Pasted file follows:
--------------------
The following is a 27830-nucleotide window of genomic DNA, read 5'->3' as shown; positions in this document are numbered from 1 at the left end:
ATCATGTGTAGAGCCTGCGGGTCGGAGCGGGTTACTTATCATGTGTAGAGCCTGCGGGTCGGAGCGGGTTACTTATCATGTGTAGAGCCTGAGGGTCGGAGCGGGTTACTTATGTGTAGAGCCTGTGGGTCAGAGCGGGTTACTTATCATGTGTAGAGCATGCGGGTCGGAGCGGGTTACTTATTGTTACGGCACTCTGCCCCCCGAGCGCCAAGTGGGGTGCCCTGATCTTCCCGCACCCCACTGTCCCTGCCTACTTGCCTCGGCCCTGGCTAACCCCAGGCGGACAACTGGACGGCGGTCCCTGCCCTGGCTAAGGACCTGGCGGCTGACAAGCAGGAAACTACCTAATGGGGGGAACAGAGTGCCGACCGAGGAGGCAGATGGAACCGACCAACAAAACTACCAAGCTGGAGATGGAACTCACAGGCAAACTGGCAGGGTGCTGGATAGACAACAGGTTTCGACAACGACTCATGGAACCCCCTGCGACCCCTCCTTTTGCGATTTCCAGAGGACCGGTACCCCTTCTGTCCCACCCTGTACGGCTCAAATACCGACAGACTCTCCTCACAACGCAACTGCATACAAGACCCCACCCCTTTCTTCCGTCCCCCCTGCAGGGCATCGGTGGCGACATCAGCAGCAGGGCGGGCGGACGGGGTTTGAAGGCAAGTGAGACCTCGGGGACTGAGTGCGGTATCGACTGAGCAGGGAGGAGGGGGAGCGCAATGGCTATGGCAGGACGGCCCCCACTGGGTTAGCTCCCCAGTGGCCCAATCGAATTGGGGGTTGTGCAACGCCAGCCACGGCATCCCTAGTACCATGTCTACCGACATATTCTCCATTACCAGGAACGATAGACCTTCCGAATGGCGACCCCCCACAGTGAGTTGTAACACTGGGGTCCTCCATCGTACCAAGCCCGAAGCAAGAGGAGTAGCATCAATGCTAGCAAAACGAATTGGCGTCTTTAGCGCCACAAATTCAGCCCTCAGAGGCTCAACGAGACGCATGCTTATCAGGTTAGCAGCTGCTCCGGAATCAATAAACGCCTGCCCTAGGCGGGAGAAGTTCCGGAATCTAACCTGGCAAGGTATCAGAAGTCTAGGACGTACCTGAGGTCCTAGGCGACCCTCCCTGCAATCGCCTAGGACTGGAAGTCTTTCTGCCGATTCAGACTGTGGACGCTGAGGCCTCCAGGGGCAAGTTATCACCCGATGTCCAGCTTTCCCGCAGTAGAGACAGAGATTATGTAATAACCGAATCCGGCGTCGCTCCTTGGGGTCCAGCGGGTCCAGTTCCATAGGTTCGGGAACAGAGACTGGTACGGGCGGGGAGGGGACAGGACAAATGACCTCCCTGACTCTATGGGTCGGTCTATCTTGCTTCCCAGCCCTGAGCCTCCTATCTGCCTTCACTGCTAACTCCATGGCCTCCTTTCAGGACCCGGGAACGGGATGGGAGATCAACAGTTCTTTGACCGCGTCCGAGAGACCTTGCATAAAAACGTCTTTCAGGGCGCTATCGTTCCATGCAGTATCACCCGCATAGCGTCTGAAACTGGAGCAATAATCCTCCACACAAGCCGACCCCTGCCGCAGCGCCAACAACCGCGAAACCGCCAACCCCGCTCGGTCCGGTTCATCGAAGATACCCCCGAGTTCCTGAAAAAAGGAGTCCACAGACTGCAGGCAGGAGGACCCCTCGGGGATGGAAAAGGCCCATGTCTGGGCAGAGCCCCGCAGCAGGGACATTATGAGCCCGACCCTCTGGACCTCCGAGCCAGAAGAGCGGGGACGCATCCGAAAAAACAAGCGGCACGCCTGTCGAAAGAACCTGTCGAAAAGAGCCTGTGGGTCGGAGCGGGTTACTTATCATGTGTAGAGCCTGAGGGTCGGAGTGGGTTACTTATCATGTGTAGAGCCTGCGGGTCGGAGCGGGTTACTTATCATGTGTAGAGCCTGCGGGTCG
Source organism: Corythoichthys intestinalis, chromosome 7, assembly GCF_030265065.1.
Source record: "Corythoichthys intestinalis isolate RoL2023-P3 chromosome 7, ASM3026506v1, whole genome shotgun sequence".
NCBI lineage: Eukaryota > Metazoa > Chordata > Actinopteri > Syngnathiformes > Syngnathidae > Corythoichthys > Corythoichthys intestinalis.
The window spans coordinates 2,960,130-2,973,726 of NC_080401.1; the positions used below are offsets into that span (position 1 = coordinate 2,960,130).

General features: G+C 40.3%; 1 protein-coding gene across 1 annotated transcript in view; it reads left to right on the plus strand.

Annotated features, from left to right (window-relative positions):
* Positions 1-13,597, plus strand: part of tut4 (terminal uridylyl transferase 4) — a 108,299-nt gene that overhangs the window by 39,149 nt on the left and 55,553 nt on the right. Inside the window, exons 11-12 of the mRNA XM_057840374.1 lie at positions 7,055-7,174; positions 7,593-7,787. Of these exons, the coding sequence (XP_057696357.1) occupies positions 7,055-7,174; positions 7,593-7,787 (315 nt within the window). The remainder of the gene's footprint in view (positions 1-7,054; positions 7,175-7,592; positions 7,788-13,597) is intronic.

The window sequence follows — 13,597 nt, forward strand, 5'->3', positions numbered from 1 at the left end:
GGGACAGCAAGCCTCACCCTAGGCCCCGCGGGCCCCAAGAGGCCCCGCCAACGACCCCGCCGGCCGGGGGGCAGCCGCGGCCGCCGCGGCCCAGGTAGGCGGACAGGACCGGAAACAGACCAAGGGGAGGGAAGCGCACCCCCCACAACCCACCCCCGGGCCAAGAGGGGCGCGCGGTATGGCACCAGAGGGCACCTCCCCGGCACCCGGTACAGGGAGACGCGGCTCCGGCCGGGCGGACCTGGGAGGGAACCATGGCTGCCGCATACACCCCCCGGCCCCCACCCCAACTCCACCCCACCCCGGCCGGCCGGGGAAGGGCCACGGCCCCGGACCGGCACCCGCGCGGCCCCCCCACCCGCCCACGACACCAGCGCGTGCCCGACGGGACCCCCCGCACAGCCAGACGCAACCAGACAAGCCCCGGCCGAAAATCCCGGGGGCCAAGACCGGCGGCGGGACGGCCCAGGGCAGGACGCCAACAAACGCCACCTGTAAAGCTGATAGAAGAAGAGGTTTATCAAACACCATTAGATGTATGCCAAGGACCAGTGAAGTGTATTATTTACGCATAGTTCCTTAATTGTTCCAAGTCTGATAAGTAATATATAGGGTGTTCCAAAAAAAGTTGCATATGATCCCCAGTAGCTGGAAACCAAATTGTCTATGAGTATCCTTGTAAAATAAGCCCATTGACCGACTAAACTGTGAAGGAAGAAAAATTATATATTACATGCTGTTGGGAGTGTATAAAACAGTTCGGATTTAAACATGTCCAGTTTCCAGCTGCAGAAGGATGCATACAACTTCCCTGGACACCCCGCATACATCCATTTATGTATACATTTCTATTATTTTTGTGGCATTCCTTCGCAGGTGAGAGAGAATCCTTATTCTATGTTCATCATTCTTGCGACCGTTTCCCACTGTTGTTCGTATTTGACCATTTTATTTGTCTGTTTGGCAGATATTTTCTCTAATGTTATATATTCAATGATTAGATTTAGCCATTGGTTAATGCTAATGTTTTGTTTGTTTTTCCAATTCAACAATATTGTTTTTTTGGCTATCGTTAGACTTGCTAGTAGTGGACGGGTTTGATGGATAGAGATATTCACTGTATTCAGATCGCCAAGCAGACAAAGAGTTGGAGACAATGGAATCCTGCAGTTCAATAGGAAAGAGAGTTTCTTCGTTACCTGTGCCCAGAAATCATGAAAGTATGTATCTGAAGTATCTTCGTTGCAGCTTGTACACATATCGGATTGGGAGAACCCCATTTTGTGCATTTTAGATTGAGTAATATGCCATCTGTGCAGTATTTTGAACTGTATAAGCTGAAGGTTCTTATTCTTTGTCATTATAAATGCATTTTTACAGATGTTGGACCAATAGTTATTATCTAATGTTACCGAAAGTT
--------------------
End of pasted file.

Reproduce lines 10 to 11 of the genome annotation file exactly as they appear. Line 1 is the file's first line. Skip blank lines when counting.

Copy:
The window sequence follows — 13,597 nt, forward strand, 5'->3', positions numbered from 1 at the left end:
GGGACAGCAAGCCTCACCCTAGGCCCCGCGGGCCCCAAGAGGCCCCGCCAACGACCCCGCCGGCCGGGGGGCAGCCGCGGCCGCCGCGGCCCAGGTAGGCGGACAGGACCGGAAACAGACCAAGGGGAGGGAAGCGCACCCCCCACAACCCACCCCCGGGCCAAGAGGGGCGCGCGGTATGGCACCAGAGGGCACCTCCCCGGCACCCGGTACAGGGAGACGCGGCTCCGGCCGGGCGGACCTGGGAGGGAACCATGGCTGCCGCATACACCCCCCGGCCCCCACCCCAACTCCACCCCACCCCGGCCGGCCGGGGAAGGGCCACGGCCCCGGACCGGCACCCGCGCGGCCCCCCCACCCGCCCACGACACCAGCGCGTGCCCGACGGGACCCCCCGCACAGCCAGACGCAACCAGACAAGCCCCGGCCGAAAATCCCGGGGGCCAAGACCGGCGGCGGGACGGCCCAGGGCAGGACGCCAACAAACGCCACCTGTAAAGCTGATAGAAGAAGAGGTTTATCAAACACCATTAGATGTATGCCAAGGACCAGTGAAGTGTATTATTTACGCATAGTTCCTTAATTGTTCCAAGTCTGATAAGTAATATATAGGGTGTTCCAAAAAAAGTTGCATATGATCCCCAGTAGCTGGAAACCAAATTGTCTATGAGTATCCTTGTAAAATAAGCCCATTGACCGACTAAACTGTGAAGGAAGAAAAATTATATATTACATGCTGTTGGGAGTGTATAAAACAGTTCGGATTTAAACATGTCCAGTTTCCAGCTGCAGAAGGATGCATACAACTTCCCTGGACACCCCGCATACATCCATTTATGTATACATTTCTATTATTTTTGTGGCATTCCTTCGCAGGTGAGAGAGAATCCTTATTCTATGTTCATCATTCTTGCGACCGTTTCCCACTGTTGTTCGTATTTGACCATTTTATTTGTCTGTTTGGCAGATATTTTCTCTAATGTTATATATTCAATGATTAGATTTAGCCATTGGTTAATGCTAATGTTTTGTTTGTTTTTCCAATTCAACAATATTGTTTTTTTGGCTATCGTTAGACTTGCTAGTAGTGGACGGGTTTGATGGATAGAGATATTCACTGTATTCAGATCGCCAAGCAGACAAAGAGTTGGAGACAATGGAATCCTGCAGTTCAATAGGAAAGAGAGTTTCTTCGTTACCTGTGCCCAGAAATCATGAAAGTATGTATCTGAAGTATCTTCGTTGCAGCTTGTACACATATCGGATTGGGAGAACCCCATTTTGTGCATTTTAGATTGAGTAATATGCCATCTGTGCAGTATTTTGAACTGTATAAGCTGAAGGTTCTTATTCTTTGTCATTATAAATGCATTTTTACAGATGTTGGACCAATAGTTATTATCTAATGTTACCGAAAGTT